I think the circumstances behind this are mostly practising, improving callouts and using strategies, and also finding the mistakes during the match and fixing it after. This is including the Go4 tournaments we participate in every week, and by doing this gives us chances to study how other teams play.

As the only team to have achieved promotion from the Challenger League to the Pro League in SEA so far, what would you say are the biggest differences?

The biggest difference I would say is the level of teamwork and coordination. It is much higher in the Pro League than in the Challenger League. When we were in the Challenger League, we knew that we were capable of going to the Pro League and that I think was the motivation for us to push ourselves to the Pro League level.

Xavier at a Thai LAN | From left: Producerboom, HealthcareOG, Hajime, Gixz (manager), redsun00, Lycolis

The Tokyo APAC LAN Finals will not be your first LAN; could you share more about previous LAN(s) you have attended? How would you say they will help, and how will Tokyo be different?

The previous LAN we attended in Thailand was more like a community event, so I don't think that it will help us in our performance in Tokyo. At the APAC Finals it will be so different; there are many top teams from all over the region, and some teams have been to international LAN events before, so that's gonna be tough. Furthermore, the atmosphere will be on another level at the APAC LAN event.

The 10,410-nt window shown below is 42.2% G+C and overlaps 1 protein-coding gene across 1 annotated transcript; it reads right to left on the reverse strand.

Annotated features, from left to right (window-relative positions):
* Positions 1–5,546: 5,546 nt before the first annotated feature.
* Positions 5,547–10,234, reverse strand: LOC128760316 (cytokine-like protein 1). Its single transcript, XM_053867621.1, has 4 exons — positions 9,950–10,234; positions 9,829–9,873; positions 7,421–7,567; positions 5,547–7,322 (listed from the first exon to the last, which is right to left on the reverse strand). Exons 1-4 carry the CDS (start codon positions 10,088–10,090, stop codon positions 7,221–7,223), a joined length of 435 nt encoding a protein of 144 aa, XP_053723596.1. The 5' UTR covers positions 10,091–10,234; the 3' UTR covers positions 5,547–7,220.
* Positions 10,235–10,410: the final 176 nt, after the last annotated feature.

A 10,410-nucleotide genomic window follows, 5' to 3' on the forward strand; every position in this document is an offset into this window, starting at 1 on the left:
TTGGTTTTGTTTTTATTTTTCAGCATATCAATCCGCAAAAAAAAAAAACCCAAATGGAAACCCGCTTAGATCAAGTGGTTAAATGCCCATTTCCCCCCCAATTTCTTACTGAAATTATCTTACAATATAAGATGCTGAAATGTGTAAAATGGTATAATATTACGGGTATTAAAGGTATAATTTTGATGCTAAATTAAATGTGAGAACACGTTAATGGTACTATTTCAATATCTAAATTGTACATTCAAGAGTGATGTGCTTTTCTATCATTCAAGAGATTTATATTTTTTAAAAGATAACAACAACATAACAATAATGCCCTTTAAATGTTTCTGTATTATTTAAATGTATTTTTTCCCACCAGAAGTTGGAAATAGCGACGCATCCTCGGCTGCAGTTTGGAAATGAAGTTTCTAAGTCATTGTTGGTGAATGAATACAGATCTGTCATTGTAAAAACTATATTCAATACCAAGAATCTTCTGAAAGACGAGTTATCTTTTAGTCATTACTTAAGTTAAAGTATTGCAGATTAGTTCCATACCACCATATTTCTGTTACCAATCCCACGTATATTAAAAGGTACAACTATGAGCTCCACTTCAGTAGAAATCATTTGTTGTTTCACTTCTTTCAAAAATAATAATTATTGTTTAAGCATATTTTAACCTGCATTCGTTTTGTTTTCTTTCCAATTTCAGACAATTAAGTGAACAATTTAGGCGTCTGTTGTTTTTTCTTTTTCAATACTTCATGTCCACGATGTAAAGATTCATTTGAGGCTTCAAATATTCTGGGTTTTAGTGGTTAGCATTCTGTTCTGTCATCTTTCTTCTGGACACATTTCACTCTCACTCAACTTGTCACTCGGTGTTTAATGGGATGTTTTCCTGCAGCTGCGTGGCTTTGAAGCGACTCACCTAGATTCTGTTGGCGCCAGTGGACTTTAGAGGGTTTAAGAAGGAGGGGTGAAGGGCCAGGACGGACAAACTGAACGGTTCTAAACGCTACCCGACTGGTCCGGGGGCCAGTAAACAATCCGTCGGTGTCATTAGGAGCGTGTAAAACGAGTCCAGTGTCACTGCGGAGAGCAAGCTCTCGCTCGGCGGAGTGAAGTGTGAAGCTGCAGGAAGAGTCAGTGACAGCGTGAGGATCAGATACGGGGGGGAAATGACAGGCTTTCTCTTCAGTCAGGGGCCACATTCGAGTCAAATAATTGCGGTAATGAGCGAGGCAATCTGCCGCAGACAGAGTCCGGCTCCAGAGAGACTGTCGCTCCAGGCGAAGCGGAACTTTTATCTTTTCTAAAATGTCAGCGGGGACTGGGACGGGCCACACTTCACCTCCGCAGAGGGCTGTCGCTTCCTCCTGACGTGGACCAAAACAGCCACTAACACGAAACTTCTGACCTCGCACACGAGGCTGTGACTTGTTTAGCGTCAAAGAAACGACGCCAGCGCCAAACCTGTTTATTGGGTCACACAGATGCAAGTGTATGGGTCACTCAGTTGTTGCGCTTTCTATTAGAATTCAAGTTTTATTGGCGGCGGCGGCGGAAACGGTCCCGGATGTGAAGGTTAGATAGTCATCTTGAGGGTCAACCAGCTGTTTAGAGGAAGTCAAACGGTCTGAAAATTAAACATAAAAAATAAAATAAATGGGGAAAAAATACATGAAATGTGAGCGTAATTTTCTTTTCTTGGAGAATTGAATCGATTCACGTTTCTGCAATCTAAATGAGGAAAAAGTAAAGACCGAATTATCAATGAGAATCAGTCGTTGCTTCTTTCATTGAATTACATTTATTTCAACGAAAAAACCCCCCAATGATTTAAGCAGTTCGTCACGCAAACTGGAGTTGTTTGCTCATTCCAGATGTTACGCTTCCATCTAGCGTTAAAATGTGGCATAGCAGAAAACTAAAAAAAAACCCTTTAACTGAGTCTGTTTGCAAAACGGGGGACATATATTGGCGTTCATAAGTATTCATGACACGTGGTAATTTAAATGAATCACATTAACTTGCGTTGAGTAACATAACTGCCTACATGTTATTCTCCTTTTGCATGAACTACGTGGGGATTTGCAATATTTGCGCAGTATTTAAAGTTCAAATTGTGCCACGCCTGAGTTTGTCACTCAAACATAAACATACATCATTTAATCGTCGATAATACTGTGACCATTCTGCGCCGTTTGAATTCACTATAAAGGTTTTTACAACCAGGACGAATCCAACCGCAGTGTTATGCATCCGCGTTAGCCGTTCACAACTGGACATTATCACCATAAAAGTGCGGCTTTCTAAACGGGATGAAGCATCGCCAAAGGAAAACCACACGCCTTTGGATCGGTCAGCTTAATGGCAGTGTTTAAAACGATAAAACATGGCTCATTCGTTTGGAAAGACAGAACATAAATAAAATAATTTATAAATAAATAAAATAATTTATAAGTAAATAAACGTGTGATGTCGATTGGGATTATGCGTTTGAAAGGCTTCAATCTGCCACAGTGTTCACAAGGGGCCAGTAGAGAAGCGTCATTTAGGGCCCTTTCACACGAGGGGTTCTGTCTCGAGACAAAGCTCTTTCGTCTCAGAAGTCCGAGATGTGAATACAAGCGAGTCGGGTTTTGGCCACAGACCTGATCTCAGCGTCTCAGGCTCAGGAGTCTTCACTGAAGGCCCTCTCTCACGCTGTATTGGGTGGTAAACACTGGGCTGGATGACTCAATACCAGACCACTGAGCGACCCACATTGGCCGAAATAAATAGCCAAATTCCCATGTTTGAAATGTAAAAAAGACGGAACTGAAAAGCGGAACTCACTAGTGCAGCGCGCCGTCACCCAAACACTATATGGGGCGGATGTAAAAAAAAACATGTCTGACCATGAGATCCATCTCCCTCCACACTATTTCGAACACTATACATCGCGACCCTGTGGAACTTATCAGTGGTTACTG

You are often seen 5-stacking in Go4s, and in a fully-professional 5-stack it becomes easy to slip into your Pro-level strategies. Are you ever worried others might glean some valuable information from that?

Well, our strategies are not entirely new -- we have picked some tips and tricks from famous teams from other regions as well, and then we kind of adapted it to our play style. There are many teams that try to study us and use our strategies against us, but those strategies need teamwork to be effective. I don't think we are worried because there are a lot of ways to counter-strat them.

Your only loss this season in the Pro League came to Scrypt (then Aerowolf), who were the 2nd-seed last season, but failed to make it to the APAC LAN this season. What would you say went wrong then

The match we lost was mainly because one of our teammate had issues with his internet, so it was a 4v5 the whole match.

In June, you fell 2-0 to the most veteran APAC team, Aerowolf (then Envy), in a closely fought game -- this after your Pro League loss to Scrypt. Since then, you beat Aerowolf 2-0 in the Pro League, and then 2-1 in the seeding match for Tokyo LAN. What key changes have you made that allowed you to improve so dramatically?

The two matches that we lost in the Six Major Paris SEA Qualifiers gave us a clear vision on how badly we performed, and then we tried to fix the problems that we had during those matches. Later on in the Pro League matches we tried counter-strat and target ban them, and it worked for us amazingly. I could say those two matches that we lost in the Six Major Paris Qualifiers gave us so much help in winning the other two matches in the Pro League.

Is there anything you would like to share to your Thai fans, and to the international audience that will read this?

Thank you for all support that has meant so much for Xavier Esports. We would like you guys to keep supporting us, and we will try our best at this upcoming LAN event in Tokyo.

The Xavier roster is:

 Chayakorn “Producerboom” Tsai (Captain)

 Sillapakorn “Lycolis” Dokmaikhaw

 Thiti “redsun” Chairoek

 Chayapat “HealthcareOG” Boonyamanop

 Surachat “Hajime” Loednaweporn

Catch all the APAC LAN action from Tokyo, Japan, on the 13th and 14th of October from 9:45 AM GMT+9 onwards at twitch.tv/Rainbow6.